For some time there have been fears that once the 2021 rules are confirmed – tomorrow will see them presented to the FIA’s World Motor Sport Council for ratification – the bigger teams will begin spending in anticipation of the changes due the following year when their budgets will be forensically monitored.
Speaking to investors in a conference call today, F1 boss, Chase Carey insisted he is confident that the big teams will not seek to take advantage.
“There’s been noise around it,” he admitted, “but realistically these teams are rebuilding the car every year no matter what.
“This is a transition,” he continued, “and we feel it’s important to move forward with the transition. Some of the arguments that were put were arguments to try to defer the implementation as opposed to issues about what are the consequences of the transition.
“What we are really doing is transitioning to a long-term structure that’s healthier for the business,” he added, “healthier for the sport on the track, healthier for the teams in it.
“The transition through to that next year, they’re going to do what they do every year when they go in and rebuild the car.”
Ahead of the budget cap in 2021, next year will see a cost cap introduced, effectively a litmus test of what follows, the teams subject to monitoring but without the strict regulating of 2021.
“We have gone through a very extensive process to try and establish the principles for determining the costs, what’s in it, what’s covered,” said Carey. “We’ll have independent parties so it needs to be independently verified.
“What we’re going to do is use 2020 as a sort of a dry run, to hopefully shake out whatever the issues are, so teams can understand how things are accounted for. We’ll put the rules into practice, it’ll be independently run, there will be procedures for appeals.”
Asked what the penalty might be if teams exceed the limit, Carey was giving little away. “Clearly to make this effective it needs to have consequences and penalties,” he admitted. “Those penalties are not pre-defined, but they will be significant.”
However, as recently as last week, Christian Horner was saying that the timing is wrong.
“I think we’ve missed a bit of an opportunity,” he said, “if you look at it, we have the budget cap, which in principle I think is pretty much agreed. It’s painful for the bigger teams and obviously will prevent the bigger teams from spending beyond that 175 million cap.
“I think with hindsight we would have been better bringing the cap in first for ’21 and then taking more time to develop these regulations and evolve them and bring them in in time for ’22, so that any development that the big teams undertake would be under the umbrella of the cap.
“I think it’s impossible to bring that cap forward to 2020 because you will never achieve agreement on it,” he admitted. “So therefore, my feeling is that a budget cap is ultimately a sensible thing for Formula 1, but the interim period of 2020 with the current regulations we have as teams gear up for 2021 with unrestricted spend makes it a very expensive year and I think it will create a broader gap between the teams going into 2021 as those teams with more resource will simply spend more time in the research and development phase before the cars hit the track at the beginning of ’21.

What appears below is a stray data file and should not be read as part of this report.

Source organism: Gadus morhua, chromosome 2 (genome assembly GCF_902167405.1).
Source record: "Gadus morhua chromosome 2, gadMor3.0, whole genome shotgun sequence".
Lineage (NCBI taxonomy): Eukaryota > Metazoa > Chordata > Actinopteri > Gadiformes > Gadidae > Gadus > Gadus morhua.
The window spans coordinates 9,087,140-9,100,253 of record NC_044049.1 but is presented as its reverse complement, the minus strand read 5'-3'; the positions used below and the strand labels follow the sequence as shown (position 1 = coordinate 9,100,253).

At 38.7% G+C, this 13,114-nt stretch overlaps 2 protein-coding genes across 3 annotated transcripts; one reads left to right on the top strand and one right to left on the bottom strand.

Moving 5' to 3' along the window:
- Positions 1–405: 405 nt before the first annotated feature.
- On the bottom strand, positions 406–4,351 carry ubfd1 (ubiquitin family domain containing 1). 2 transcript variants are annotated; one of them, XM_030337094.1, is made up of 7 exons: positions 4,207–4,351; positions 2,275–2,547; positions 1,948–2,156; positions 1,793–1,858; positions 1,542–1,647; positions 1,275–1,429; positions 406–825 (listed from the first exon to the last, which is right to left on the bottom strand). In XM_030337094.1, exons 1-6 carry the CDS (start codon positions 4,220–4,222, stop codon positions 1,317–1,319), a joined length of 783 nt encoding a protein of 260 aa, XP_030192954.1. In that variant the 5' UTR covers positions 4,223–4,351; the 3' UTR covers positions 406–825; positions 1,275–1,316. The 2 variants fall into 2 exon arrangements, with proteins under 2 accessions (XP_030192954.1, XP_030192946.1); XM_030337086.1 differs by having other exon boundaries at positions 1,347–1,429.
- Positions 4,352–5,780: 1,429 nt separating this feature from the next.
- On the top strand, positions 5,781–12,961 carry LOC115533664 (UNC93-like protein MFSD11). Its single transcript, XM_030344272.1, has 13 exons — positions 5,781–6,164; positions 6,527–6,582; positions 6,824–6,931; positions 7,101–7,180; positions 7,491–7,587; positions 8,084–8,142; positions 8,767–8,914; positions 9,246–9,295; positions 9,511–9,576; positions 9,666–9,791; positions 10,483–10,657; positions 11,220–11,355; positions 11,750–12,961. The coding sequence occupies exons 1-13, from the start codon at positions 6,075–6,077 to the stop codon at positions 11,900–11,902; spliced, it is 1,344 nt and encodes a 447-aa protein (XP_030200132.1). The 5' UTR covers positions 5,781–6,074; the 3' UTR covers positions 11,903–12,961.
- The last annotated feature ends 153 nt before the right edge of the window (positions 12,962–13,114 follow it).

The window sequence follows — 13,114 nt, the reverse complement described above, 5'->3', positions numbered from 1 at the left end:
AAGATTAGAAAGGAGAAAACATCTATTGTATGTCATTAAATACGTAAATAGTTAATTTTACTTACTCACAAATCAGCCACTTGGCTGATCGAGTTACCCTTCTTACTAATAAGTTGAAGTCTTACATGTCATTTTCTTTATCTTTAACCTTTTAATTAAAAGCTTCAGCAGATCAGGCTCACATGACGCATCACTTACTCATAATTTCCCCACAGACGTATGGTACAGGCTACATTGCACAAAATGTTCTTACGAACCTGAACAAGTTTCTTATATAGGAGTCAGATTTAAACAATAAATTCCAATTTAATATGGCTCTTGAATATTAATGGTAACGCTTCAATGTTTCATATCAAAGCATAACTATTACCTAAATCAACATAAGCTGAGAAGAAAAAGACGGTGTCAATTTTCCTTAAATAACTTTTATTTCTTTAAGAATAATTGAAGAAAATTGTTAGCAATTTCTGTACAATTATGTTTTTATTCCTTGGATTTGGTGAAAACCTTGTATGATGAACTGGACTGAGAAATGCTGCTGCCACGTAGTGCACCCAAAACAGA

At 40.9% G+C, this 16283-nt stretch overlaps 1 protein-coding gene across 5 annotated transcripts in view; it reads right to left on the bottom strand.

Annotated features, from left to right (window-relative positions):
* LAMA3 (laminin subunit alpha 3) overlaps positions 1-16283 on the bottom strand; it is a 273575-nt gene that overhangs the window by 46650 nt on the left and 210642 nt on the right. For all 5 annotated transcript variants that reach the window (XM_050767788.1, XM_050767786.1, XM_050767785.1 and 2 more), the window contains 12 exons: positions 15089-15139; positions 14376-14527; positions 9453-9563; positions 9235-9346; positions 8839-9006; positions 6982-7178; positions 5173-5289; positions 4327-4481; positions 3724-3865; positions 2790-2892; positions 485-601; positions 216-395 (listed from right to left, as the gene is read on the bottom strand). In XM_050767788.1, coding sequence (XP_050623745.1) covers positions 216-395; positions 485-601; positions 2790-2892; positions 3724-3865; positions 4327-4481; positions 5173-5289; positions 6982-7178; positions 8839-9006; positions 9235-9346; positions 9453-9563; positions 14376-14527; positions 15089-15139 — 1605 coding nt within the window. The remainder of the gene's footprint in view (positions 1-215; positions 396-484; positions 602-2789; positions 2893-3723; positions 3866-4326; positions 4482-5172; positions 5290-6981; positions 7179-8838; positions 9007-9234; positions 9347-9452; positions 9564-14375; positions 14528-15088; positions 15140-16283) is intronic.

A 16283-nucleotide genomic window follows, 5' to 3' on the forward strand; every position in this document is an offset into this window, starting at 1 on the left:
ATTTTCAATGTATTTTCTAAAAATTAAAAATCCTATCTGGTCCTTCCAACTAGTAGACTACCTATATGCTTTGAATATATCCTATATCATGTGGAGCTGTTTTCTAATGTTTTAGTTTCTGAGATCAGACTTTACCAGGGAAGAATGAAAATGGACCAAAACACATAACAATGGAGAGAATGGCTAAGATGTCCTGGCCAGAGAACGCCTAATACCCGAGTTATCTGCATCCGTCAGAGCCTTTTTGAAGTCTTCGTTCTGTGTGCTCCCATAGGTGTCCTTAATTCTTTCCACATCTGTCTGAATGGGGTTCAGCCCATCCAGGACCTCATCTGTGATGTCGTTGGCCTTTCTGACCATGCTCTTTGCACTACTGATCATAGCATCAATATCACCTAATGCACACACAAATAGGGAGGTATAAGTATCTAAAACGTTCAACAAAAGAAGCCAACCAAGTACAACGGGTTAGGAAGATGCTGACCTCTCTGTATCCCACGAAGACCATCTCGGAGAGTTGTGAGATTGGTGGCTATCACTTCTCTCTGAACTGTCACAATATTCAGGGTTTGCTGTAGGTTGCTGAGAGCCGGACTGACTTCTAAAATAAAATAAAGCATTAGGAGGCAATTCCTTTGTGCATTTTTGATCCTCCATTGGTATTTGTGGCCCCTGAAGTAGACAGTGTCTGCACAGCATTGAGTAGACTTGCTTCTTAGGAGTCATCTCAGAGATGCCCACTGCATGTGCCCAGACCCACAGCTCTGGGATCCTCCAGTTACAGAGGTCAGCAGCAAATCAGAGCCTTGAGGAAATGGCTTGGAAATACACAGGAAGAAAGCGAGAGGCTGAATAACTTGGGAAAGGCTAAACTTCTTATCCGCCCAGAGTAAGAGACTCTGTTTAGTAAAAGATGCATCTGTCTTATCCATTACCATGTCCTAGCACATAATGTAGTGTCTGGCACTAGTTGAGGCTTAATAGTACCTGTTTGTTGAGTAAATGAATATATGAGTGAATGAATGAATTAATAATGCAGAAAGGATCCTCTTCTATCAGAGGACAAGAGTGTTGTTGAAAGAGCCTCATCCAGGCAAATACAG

“An opportunity has perhaps been lost to have that process more controlled under the cap and delay these regulations and evolve them, because there is some great stuff going on, but the car and the concept looks very underdeveloped at the moment and I think if another 12 months was taken to develop that concept and bring in something that works and perhaps addresses some of the other issues like weight and so on, I think would have been perhaps a more beneficial approach.”
“I think in Formula 1 we are very actionistic,” agreed Toto Wolff. “Things need to be done immediately and everything is so bad and we can’t continue without deploying a more strategic long-term vision.
“There are arguments that said ‘well, why don’t we put the cost cap forward, why don’t we implement it one year earlier and then start with the technical and sporting regulations in 2021’, but, as Christian said, I think they are not very mature, the regulations will need some more input around the cost cap.
“The single most important factor is the auditing and policing process and none of that is in place for 2020 and obviously if you can’t police it in the right way it makes no sense to implement the rule. In general it’s a situation that we need to see a ramp-up in resource, in the way things are being policed, on the financial side and on the technical side. This is something that we need to address and therefore I think that the idea of pushing it one year out looks logical and strategically well thought through, but it didn’t gain the traction and didn’t trigger enough appetite with the ones that decide.”